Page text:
The New Testament writers echoed Jesus’ teaching, who, by his perfect obedience had become Israel’s wise man and prophet. They warned of the love of money and urged God’s people to pursue contentment and generosity for the sake of the growth of God’s kingdom (1 Tim. 6:6-1017-19). Through their teaching, we know that those who gather around Jesus (the church) are promised God’s daily care and provision (Phil. 4:19). But this promise of material provision and even blessing is not assured in the same way as it was with Israel, who revealed that material possessions were not an indication of their faithfulness or obedience. In fact, Jesus taught that he may lovingly call the church to suffer for his glory as a witness to a self-obsessed world, by displaying its desire to treasure him above all else (Matt. 5:3-12). For any believer, this suffering will be a joy, for he knows that Christ is his treasure, and that nothing can ever separate him from Christ (Rom. 8:35-39).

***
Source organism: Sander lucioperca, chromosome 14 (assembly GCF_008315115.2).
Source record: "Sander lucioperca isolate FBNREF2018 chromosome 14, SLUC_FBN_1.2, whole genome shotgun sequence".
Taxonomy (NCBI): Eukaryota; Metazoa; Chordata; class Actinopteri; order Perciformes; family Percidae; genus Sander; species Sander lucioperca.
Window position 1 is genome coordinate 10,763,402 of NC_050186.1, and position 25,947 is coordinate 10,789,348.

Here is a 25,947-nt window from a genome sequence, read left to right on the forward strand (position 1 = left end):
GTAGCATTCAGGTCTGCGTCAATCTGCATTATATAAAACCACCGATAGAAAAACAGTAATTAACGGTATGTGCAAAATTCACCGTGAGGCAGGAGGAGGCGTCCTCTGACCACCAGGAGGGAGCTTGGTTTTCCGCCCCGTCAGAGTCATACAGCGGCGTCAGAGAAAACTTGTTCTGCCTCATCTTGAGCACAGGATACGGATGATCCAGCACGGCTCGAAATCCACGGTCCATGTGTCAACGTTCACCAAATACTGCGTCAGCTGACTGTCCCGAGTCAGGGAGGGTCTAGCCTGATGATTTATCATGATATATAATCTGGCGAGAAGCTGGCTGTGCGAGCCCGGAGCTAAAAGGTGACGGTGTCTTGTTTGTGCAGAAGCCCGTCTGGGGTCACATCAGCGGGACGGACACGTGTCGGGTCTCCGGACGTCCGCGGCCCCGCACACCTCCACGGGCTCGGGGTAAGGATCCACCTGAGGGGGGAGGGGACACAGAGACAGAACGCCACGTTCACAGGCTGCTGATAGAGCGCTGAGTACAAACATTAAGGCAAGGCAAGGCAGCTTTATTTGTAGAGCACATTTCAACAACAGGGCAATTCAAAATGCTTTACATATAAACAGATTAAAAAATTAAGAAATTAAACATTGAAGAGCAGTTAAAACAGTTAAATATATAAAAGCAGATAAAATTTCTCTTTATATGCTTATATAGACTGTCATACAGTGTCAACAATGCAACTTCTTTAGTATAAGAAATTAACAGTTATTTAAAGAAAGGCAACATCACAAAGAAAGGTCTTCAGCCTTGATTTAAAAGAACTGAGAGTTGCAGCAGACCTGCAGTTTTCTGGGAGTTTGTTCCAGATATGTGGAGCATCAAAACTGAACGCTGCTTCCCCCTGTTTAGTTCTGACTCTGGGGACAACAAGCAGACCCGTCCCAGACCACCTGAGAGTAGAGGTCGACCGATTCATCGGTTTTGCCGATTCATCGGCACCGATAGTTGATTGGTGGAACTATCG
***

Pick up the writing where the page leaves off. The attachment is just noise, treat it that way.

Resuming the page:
For the believer, eternity is the enjoyment of Christ his treasure, which even surpasses God’s promise of great abundance and blessing being poured out on his people forever. …..

-Except from Prosperity Gospel and Biblical Theology

See also this video on the Big Picture of the Bible… Entrust: Bible Overview

Helpful resources for studying the Bible

I have been seeing quite a few helpful articles around that speaks on how we study the Bible.

Thats all for now 🙂

The need for theological preaching

I recently came across an article on http://www.thefrontporch.org  talking about “The need for theological preaching”.  Though its written from an African American context, I think the author, Tony Carter, makes some very valid points.  He writes that: